The VIX index is one of the most widely followed market volatility gauges. Investors trying to capture volatility have had two ETNs at their disposal the past 15 months: iPath S&P 500 VIX Short-Term Futures ETN (VXX) and iPath S&P 500 VIX Mid-Term Futures ETN (VXZ). Anyone who has followed these ETNs is keenly aware that the products themselves are volatile securities.

There are many approaches to managing risk. One of the more popular methods is “targeted relative volatility” where a portfolio tries to match the volatility of a benchmark. Unfortunately, because volatility is not constant the volatility of a portfolio using this approach will also not be constant.

I have a different view. I try to reduce relative volatility when the market is experiencing increased volatility and try to increase relative portfolio volatility during periods of decreased market volatility. The net result is that portfolio volatility is much more consistent relative to the market – the volatility of volatility is lower.

A few weeks ago, I had the privilege of seeing a paper presented, Alpha Generation and Risk Smoothing using Volatility of Volatility. The author and presenter was Tony Cooper of Double-Digit Numerics, Auckland, New Zealand. Tony looks at volatility of volatility, which he refers to as “vovo”, from a new and promising perspective and proposes methods for mathematically managing volatility.

Tony says it is difficult to predict stock market returns but relatively easy to predict volatility. His framework produces a formula in which returns become a function of volatility and therefore more predictable. He goes on to show that the strategy produces excess returns as the upside of leverage without the downside.

His approach is to estimate volatility using an EGARCH model and employ leveraged funds to adjust portfolio leverage. There is an excellent discussion on leveraged funds and volatility drag. He asserts that many of the “negative” effects of leveraged funds are not induced by the leverage. Instead, they are a function of volatility and are present even in non-leveraged funds. The leverage just magnifies the volatility.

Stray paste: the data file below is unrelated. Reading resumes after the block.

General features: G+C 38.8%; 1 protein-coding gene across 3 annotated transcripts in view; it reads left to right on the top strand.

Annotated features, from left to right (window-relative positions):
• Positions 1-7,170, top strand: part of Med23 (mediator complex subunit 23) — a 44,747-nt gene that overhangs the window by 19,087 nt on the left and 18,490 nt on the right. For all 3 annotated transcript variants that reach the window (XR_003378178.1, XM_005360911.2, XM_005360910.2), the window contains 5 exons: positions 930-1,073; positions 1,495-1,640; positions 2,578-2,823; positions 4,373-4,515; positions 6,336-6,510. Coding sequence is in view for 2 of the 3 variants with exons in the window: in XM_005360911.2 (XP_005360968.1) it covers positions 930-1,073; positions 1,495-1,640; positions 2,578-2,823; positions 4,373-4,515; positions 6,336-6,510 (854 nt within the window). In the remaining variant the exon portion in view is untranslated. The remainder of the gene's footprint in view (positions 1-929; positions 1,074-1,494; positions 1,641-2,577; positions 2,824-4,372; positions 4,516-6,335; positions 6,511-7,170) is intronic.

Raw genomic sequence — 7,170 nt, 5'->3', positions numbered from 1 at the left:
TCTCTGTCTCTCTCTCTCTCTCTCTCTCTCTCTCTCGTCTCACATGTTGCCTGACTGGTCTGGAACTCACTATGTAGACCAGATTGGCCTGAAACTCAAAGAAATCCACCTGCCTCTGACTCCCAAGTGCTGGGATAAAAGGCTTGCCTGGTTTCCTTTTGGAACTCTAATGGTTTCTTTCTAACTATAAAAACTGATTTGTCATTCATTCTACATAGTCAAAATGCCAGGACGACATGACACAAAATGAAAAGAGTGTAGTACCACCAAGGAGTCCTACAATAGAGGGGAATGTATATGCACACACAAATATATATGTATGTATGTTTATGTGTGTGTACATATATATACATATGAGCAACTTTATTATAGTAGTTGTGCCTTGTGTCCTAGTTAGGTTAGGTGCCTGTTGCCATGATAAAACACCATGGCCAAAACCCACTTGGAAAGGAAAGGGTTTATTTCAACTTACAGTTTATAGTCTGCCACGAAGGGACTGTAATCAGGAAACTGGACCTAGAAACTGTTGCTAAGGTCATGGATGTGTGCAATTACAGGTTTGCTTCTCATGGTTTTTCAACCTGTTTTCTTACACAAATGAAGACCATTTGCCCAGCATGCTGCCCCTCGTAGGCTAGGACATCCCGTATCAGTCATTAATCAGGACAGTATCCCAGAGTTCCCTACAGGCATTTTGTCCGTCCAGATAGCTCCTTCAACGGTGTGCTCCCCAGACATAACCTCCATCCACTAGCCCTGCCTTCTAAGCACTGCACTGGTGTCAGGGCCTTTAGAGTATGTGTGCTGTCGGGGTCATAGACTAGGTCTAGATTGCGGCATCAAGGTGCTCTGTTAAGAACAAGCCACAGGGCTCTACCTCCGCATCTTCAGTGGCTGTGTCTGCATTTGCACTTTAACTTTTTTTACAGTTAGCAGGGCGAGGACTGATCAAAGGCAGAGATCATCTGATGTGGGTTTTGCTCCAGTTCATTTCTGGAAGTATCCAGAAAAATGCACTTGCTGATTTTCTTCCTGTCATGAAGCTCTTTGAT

The paper has excellent graphs showing the effects of leverage and identifying the historically optimum leverage for selected markets. Tony observes that most equity markets benefit from some leverage but that none will reward a leverage of 4.

The paper illustrates how to implement a Constant Volatility Strategy and an Optimal Volatility Strategy. As part of the backtesting and benchmarking process, the results of additional strategies are described. For those of us who do not relish leveraged funds, the vovo approach also works when restricted to a maximum leverage of one.

As mentioned earlier, I got to see a presentation of Tony’s paper. The occasion was the annual conference of the National Association of Active Investment Managers (NAAIM), of which I am a board member, earlier this month in Orlando. Tony won this year’s Wagner Award for Advancements in Active Investment Management. I encourage anyone seeking additional information to download the complete paper at the NAAIM site.

Jeff Benjamin of Investment News was at the conference. As part of his interview with Tony Cooper, Jeff asked him what he intended to do with the prize money. Tony’s response was that he “would like to invest it in a targeted-volatility ETF as soon as one is created.” I too would be interested in such a product.

Since Tony’s vovo strategy fits very well with my desire to achieve more consistent volatility within the portfolios I manage, I will be studying the paper in more depth in the weeks and months to come.

Disclosure covering writer, editor, publisher, and affiliates: No positions in any of the securities mentioned. No positions in any of the companies or ETF sponsors mentioned. No income, revenue, or other compensation (either directly or indirectly) received from, or on behalf of, any of the companies or ETF sponsors mentioned.